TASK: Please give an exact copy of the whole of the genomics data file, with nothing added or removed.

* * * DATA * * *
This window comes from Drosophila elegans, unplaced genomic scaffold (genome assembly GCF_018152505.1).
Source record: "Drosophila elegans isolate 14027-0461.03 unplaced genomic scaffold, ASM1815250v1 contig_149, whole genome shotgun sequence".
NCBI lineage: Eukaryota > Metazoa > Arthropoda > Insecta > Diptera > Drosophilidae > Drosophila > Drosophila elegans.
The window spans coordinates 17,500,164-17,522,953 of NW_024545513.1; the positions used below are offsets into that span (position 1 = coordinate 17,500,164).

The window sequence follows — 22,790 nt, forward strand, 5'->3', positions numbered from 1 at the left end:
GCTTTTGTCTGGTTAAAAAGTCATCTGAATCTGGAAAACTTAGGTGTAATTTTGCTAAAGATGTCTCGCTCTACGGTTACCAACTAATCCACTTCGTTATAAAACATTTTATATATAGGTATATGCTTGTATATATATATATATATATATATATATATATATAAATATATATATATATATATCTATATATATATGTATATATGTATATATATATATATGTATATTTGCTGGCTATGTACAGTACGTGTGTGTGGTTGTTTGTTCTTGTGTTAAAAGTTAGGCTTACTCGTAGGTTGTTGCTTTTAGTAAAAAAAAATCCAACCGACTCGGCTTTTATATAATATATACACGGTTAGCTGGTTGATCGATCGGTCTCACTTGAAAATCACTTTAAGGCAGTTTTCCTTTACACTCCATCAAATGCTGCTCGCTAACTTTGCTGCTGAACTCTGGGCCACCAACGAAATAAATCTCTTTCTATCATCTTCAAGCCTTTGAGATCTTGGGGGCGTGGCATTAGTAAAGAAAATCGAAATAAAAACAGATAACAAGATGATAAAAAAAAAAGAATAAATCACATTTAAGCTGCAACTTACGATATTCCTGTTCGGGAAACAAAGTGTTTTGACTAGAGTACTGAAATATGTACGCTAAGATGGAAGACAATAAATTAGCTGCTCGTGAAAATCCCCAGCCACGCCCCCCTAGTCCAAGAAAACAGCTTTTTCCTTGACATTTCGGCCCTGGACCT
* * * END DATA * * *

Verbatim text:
This window comes from Drosophila elegans, unplaced genomic scaffold (genome assembly GCF_018152505.1).
Source record: "Drosophila elegans isolate 14027-0461.03 unplaced genomic scaffold, ASM1815250v1 contig_149, whole genome shotgun sequence".
NCBI lineage: Eukaryota > Metazoa > Arthropoda > Insecta > Diptera > Drosophilidae > Drosophila > Drosophila elegans.
The window spans coordinates 17,500,164-17,522,953 of NW_024545513.1; the positions used below are offsets into that span (position 1 = coordinate 17,500,164).

The window sequence follows — 22,790 nt, forward strand, 5'->3', positions numbered from 1 at the left end:
GCTTTTGTCTGGTTAAAAAGTCATCTGAATCTGGAAAACTTAGGTGTAATTTTGCTAAAGATGTCTCGCTCTACGGTTACCAACTAATCCACTTCGTTATAAAACATTTTATATATAGGTATATGCTTGTATATATATATATATATATATATATATATATATAAATATATATATATATATATCTATATATATATGTATATATGTATATATATATATATGTATATTTGCTGGCTATGTACAGTACGTGTGTGTGGTTGTTTGTTCTTGTGTTAAAAGTTAGGCTTACTCGTAGGTTGTTGCTTTTAGTAAAAAAAAATCCAACCGACTCGGCTTTTATATAATATATACACGGTTAGCTGGTTGATCGATCGGTCTCACTTGAAAATCACTTTAAGGCAGTTTTCCTTTACACTCCATCAAATGCTGCTCGCTAACTTTGCTGCTGAACTCTGGGCCACCAACGAAATAAATCTCTTTCTATCATCTTCAAGCCTTTGAGATCTTGGGGGCGTGGCATTAGTAAAGAAAATCGAAATAAAAACAGATAACAAGATGATAAAAAAAAAAGAATAAATCACATTTAAGCTGCAACTTACGATATTCCTGTTCGGGAAACAAAGTGTTTTGACTAGAGTACTGAAATATGTACGCTAAGATGGAAGACAATAAATTAGCTGCTCGTGAAAATCCCCAGCCACGCCCCCCTAGTCCAAGAAAACAGCTTTTTCCTTGACATTTCGGCCCTGGACCT